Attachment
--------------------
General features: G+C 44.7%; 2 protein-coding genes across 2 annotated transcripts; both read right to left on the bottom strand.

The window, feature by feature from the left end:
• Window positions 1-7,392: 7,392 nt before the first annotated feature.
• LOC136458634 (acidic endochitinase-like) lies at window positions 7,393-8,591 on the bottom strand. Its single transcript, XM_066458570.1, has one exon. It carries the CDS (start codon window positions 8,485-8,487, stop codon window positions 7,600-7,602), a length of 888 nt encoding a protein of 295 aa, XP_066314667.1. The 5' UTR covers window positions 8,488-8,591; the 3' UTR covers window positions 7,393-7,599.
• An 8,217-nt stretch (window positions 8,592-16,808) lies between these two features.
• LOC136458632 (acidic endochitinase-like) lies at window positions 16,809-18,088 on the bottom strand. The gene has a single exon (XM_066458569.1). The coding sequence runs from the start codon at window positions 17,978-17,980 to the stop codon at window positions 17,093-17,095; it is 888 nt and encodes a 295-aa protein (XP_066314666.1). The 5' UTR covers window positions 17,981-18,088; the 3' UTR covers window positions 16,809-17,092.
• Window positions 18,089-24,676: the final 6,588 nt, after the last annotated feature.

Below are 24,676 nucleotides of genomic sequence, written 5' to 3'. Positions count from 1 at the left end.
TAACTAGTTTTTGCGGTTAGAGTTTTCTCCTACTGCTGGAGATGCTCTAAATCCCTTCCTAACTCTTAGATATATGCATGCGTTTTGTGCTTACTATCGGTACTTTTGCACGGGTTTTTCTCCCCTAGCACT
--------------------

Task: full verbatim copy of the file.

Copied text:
General features: G+C 44.7%; 2 protein-coding genes across 2 annotated transcripts; both read right to left on the bottom strand.

The window, feature by feature from the left end:
• Window positions 1-7,392: 7,392 nt before the first annotated feature.
• LOC136458634 (acidic endochitinase-like) lies at window positions 7,393-8,591 on the bottom strand. Its single transcript, XM_066458570.1, has one exon. It carries the CDS (start codon window positions 8,485-8,487, stop codon window positions 7,600-7,602), a length of 888 nt encoding a protein of 295 aa, XP_066314667.1. The 5' UTR covers window positions 8,488-8,591; the 3' UTR covers window positions 7,393-7,599.
• An 8,217-nt stretch (window positions 8,592-16,808) lies between these two features.
• LOC136458632 (acidic endochitinase-like) lies at window positions 16,809-18,088 on the bottom strand. The gene has a single exon (XM_066458569.1). The coding sequence runs from the start codon at window positions 17,978-17,980 to the stop codon at window positions 17,093-17,095; it is 888 nt and encodes a 295-aa protein (XP_066314666.1). The 5' UTR covers window positions 17,981-18,088; the 3' UTR covers window positions 16,809-17,092.
• Window positions 18,089-24,676: the final 6,588 nt, after the last annotated feature.

Below are 24,676 nucleotides of genomic sequence, written 5' to 3'. Positions count from 1 at the left end.
TAACTAGTTTTTGCGGTTAGAGTTTTCTCCTACTGCTGGAGATGCTCTAAATCCCTTCCTAACTCTTAGATATATGCATGCGTTTTGTGCTTACTATCGGTACTTTTGCACGGGTTTTTCTCCCCTAGCACT